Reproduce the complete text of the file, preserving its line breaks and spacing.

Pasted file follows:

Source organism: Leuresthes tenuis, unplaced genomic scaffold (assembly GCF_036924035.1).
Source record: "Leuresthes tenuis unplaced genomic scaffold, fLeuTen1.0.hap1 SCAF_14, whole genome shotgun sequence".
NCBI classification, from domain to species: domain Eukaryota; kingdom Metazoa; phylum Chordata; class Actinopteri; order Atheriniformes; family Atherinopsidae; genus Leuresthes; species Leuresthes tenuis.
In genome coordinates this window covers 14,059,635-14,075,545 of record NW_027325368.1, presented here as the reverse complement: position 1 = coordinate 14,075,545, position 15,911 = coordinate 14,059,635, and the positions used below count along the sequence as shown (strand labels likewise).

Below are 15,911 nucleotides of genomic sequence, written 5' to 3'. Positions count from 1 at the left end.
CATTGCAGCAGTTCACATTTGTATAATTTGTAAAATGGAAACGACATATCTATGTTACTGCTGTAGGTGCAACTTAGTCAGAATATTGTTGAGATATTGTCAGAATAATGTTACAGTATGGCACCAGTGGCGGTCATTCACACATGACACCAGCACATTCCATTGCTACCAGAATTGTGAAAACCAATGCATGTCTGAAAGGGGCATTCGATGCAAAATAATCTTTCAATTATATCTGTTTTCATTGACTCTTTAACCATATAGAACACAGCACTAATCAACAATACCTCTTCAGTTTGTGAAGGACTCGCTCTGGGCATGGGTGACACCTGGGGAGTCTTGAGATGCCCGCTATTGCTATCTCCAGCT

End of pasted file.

Source organism: Leuresthes tenuis, unplaced genomic scaffold (assembly GCF_036924035.1).
Source record: "Leuresthes tenuis unplaced genomic scaffold, fLeuTen1.0.hap1 SCAF_14, whole genome shotgun sequence".
NCBI classification, from domain to species: domain Eukaryota; kingdom Metazoa; phylum Chordata; class Actinopteri; order Atheriniformes; family Atherinopsidae; genus Leuresthes; species Leuresthes tenuis.
In genome coordinates this window covers 14,059,635-14,075,545 of record NW_027325368.1, presented here as the reverse complement: position 1 = coordinate 14,075,545, position 15,911 = coordinate 14,059,635, and the positions used below count along the sequence as shown (strand labels likewise).

Below are 15,911 nucleotides of genomic sequence, written 5' to 3'. Positions count from 1 at the left end.
CATTGCAGCAGTTCACATTTGTATAATTTGTAAAATGGAAACGACATATCTATGTTACTGCTGTAGGTGCAACTTAGTCAGAATATTGTTGAGATATTGTCAGAATAATGTTACAGTATGGCACCAGTGGCGGTCATTCACACATGACACCAGCACATTCCATTGCTACCAGAATTGTGAAAACCAATGCATGTCTGAAAGGGGCATTCGATGCAAAATAATCTTTCAATTATATCTGTTTTCATTGACTCTTTAACCATATAGAACACAGCACTAATCAACAATACCTCTTCAGTTTGTGAAGGACTCGCTCTGGGCATGGGTGACACCTGGGGAGTCTTGAGATGCCCGCTATTGCTATCTCCAGCT